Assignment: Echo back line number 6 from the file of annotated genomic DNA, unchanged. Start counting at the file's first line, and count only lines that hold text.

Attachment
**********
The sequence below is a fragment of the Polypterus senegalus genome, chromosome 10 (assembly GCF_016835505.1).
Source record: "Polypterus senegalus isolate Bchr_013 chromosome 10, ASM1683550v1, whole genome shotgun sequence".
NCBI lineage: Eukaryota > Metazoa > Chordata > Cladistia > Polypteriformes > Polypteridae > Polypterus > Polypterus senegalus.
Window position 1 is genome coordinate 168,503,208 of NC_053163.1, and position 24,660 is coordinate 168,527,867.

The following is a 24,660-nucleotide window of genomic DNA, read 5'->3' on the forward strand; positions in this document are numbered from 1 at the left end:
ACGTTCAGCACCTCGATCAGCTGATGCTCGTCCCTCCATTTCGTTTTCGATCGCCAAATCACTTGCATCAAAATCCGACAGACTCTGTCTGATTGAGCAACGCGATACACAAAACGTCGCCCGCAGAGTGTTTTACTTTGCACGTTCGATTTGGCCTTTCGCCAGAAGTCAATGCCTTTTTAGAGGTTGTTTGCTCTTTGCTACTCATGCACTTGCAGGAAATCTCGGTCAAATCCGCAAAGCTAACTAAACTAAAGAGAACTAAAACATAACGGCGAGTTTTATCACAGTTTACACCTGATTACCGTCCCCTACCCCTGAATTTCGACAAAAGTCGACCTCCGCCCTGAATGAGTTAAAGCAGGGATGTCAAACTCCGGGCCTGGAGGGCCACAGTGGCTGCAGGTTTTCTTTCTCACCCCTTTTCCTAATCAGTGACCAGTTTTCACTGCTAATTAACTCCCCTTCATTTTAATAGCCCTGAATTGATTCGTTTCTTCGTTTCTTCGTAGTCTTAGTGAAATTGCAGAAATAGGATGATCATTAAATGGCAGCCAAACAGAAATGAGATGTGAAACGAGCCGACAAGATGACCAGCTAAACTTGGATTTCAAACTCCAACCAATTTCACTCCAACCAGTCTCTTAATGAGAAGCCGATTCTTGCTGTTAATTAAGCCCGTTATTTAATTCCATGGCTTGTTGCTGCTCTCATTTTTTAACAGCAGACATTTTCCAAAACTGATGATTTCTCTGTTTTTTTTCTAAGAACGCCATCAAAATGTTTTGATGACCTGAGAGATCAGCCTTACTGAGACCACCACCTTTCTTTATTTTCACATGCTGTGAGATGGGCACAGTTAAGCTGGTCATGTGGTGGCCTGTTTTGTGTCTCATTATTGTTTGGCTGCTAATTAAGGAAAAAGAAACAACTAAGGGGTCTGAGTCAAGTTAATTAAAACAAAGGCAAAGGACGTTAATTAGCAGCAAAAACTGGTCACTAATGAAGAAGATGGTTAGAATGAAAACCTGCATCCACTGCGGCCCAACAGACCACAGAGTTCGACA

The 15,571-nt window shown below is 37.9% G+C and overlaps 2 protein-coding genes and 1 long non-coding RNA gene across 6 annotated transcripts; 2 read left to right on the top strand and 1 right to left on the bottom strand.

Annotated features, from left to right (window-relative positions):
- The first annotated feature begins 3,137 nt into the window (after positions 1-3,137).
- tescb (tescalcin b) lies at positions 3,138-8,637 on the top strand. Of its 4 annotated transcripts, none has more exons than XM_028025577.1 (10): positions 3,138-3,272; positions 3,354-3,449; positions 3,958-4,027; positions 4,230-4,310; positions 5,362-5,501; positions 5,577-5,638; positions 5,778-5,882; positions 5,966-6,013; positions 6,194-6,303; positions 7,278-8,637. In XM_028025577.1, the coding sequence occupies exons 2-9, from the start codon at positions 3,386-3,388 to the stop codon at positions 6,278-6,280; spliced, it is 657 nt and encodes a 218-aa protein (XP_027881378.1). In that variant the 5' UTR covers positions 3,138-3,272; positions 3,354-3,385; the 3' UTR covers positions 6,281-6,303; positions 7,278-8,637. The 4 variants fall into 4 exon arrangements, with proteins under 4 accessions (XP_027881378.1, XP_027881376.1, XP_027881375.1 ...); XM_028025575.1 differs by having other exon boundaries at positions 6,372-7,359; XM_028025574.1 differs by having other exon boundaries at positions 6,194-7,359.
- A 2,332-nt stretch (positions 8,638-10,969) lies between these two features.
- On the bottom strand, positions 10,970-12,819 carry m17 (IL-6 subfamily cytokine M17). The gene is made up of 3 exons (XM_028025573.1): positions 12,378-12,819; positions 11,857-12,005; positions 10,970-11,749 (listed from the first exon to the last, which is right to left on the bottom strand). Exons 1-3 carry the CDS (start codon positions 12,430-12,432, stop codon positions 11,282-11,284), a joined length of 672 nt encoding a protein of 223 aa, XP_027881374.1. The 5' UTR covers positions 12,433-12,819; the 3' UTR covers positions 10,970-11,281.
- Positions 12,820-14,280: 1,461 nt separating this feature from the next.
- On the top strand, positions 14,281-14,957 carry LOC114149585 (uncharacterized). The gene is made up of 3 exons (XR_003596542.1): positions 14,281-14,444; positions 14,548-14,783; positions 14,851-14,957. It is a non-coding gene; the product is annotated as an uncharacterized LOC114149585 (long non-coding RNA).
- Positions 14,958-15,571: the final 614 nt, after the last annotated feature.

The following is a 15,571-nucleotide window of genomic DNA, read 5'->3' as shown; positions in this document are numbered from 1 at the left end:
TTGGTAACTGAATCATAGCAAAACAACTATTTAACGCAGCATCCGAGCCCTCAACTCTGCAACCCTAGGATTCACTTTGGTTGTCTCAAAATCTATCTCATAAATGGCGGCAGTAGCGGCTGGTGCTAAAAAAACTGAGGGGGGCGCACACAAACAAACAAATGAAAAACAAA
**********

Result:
ACGTTCAGCACCTCGATCAGCTGATGCTCGTCCCTCCATTTCGTTTTCGATCGCCAAATCACTTGCATCAAAATCCGACAGACTCTGTCTGATTGAGCAACGCGATACACAAAACGTCGCCCGCAGAGTGTTTTACTTTGCACGTTCGATTTGGCCTTTCGCCAGAAGTCAATGCCTTTTTAGAGGTTGTTTGCTCTTTGCTACTCATGCACTTGCAGGAAATCTCGGTCAAATCCGCAAAGCTAACTAAACTAAAGAGAACTAAAACATAACGGCGAGTTTTATCACAGTTTACACCTGATTACCGTCCCCTACCCCTGAATTTCGACAAAAGTCGACCTCCGCCCTGAATGAGTTAAAGCAGGGATGTCAAACTCCGGGCCTGGAGGGCCACAGTGGCTGCAGGTTTTCTTTCTCACCCCTTTTCCTAATCAGTGACCAGTTTTCACTGCTAATTAACTCCCCTTCATTTTAATAGCCCTGAATTGATTCGTTTCTTCGTTTCTTCGTAGTCTTAGTGAAATTGCAGAAATAGGATGATCATTAAATGGCAGCCAAACAGAAATGAGATGTGAAACGAGCCGACAAGATGACCAGCTAAACTTGGATTTCAAACTCCAACCAATTTCACTCCAACCAGTCTCTTAATGAGAAGCCGATTCTTGCTGTTAATTAAGCCCGTTATTTAATTCCATGGCTTGTTGCTGCTCTCATTTTTTAACAGCAGACATTTTCCAAAACTGATGATTTCTCTGTTTTTTTTCTAAGAACGCCATCAAAATGTTTTGATGACCTGAGAGATCAGCCTTACTGAGACCACCACCTTTCTTTATTTTCACATGCTGTGAGATGGGCACAGTTAAGCTGGTCATGTGGTGGCCTGTTTTGTGTCTCATTATTGTTTGGCTGCTAATTAAGGAAAAAGAAACAACTAAGGGGTCTGAGTCAAGTTAATTAAAACAAAGGCAAAGGACGTTAATTAGCAGCAAAAACTGGTCACTAATGAAGAAGATGGTTAGAATGAAAACCTGCATCCACTGCGGCCCAACAGACCACAGAGTTCGACA